Johnson wrings this first encounter for more suspense than seems possible, given how this scene serves as the hook for all the movie’s trailers. An economic sequence cuts between a slowly zooming-in shot of an unnerved Young Joe and the rippling vinyl tarp that awaits his next victim. When Old Joe finally materializes, we see him from Young Joe’s distant point of view, followed by an extreme close-up of his eyes and then Young Joe’s eyes. It is filmic storytelling that would make Hitchcock proud (the scene is revisited later with a single, quiet long shot, parodying the earlier tension). A little troubling, however, is the heavy makeup applied on Gordon-Levitt’s lips, eyes and nose, in order to achieve a greater likeness to Willis. The effect is uncanny, in the disconcerting way; I often thought, “Hey, that’s JGL wearing makeup.”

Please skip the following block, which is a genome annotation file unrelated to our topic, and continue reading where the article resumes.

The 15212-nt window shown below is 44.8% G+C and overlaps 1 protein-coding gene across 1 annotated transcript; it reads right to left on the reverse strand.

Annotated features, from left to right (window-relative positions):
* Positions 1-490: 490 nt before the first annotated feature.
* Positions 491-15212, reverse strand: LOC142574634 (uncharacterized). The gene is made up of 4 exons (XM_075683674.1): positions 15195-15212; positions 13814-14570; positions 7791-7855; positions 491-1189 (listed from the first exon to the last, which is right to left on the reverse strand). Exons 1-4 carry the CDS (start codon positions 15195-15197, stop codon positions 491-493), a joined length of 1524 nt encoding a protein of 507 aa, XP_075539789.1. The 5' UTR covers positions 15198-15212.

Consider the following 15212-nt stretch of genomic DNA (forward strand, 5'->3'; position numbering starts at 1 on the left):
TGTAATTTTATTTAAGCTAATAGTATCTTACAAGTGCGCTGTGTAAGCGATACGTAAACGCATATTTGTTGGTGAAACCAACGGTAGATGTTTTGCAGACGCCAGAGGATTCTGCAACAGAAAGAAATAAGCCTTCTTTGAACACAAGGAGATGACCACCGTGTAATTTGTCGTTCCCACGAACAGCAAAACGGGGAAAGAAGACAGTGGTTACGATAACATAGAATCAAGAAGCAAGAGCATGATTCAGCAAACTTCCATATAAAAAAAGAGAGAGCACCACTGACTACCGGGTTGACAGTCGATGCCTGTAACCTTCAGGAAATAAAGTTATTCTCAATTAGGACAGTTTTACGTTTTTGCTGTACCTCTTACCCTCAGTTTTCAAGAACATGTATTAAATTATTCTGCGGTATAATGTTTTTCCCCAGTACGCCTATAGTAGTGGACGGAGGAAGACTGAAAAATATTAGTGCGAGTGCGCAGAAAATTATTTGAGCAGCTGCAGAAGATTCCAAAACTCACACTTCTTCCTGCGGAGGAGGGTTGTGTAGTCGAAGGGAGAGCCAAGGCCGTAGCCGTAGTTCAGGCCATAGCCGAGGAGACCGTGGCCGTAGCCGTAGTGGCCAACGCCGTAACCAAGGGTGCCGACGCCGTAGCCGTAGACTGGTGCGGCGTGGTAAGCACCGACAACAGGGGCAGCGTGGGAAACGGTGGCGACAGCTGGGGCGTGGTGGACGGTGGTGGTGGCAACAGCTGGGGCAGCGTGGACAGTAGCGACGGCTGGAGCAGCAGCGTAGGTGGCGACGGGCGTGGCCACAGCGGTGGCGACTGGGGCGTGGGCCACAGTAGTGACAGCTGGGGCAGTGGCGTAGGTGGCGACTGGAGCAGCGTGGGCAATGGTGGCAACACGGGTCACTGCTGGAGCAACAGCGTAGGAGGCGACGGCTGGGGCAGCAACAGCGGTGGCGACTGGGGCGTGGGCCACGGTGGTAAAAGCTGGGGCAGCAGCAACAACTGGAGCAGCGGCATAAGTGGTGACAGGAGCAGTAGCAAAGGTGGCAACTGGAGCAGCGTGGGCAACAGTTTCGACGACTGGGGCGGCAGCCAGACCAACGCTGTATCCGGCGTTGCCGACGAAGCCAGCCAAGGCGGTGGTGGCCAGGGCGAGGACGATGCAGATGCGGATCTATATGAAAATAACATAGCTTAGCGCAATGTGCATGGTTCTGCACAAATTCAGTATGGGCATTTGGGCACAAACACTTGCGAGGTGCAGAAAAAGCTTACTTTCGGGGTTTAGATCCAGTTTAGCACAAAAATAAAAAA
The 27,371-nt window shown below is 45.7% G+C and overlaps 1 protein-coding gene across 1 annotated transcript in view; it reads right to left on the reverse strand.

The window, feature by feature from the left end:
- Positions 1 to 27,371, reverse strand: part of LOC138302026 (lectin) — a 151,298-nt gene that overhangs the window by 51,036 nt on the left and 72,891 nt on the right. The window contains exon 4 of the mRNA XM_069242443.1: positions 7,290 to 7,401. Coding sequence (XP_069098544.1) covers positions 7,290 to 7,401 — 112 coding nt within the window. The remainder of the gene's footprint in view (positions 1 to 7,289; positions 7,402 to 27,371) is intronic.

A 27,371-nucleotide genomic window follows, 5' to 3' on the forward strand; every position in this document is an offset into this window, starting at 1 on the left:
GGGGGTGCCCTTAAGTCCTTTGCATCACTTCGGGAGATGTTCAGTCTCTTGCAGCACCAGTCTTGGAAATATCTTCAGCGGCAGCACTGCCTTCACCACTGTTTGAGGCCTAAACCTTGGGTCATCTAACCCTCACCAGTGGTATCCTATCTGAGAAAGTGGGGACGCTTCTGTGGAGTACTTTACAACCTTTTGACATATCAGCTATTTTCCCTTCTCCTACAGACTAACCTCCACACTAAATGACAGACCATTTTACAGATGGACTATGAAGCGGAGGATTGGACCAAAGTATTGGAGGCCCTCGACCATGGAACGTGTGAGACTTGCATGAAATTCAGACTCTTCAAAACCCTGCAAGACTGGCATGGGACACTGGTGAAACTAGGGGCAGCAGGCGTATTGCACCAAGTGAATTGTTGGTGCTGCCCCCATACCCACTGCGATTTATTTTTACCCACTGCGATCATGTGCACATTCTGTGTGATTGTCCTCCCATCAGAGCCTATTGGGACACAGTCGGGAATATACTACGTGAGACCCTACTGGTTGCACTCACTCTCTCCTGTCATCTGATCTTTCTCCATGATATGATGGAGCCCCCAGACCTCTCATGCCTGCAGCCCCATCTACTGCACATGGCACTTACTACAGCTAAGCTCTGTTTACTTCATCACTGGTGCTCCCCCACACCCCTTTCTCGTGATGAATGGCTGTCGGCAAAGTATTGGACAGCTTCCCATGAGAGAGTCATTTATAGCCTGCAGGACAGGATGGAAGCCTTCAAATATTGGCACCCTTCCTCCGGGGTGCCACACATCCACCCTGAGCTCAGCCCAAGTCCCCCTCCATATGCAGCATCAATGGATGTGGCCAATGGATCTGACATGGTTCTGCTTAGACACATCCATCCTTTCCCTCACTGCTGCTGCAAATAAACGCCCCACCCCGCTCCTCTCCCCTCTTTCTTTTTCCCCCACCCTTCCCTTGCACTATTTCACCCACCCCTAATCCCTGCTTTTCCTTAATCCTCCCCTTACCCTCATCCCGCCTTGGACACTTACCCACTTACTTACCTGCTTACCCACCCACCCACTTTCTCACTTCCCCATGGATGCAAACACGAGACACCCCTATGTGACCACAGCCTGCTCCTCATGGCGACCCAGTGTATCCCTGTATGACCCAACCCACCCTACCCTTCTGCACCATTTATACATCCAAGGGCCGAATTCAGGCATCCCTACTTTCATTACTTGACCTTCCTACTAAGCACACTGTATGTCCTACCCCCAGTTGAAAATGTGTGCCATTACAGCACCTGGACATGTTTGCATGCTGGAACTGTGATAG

But back to Hitchcock. The crime goons — called “Gat Men,” after the comically oversized revolvers they wield — pursue both Joes after Old Joe gets away, and Looper uses the classic Hitchcock “wrong man accused” trope in regards to Young Joe. But what if the “right” man is the “wrong” man? And what if one person is two different people? The movie sits the two Joe’s across from each other in a diner booth, rivaling the famous Pacino/DeNiro scene from Heat. What would you say to your younger self? Old Joe is downright hostile, scolding Young Joe’s drug addiction and reckless indifference. A sensible path forward would pair the two together, yet Old Joe retreats back into the dark in order to avenge a death, while Young Joe moves toward the light in inverse of Old Joe’s reprehensible actions. Due to some temporal overlap best not overanalyzed, Young Joe can scar or tattoo himself to communicate with his old self; the implications of this loophole are maximized to terrifying effect early in the movie, when an older version of a character literally falls apart while his younger self is tortured (it’s a brilliant scene worthy of your nightmares). The communication between the two Joes plays with (‘pains’ is also valid) your mind and posits life as a constant flux.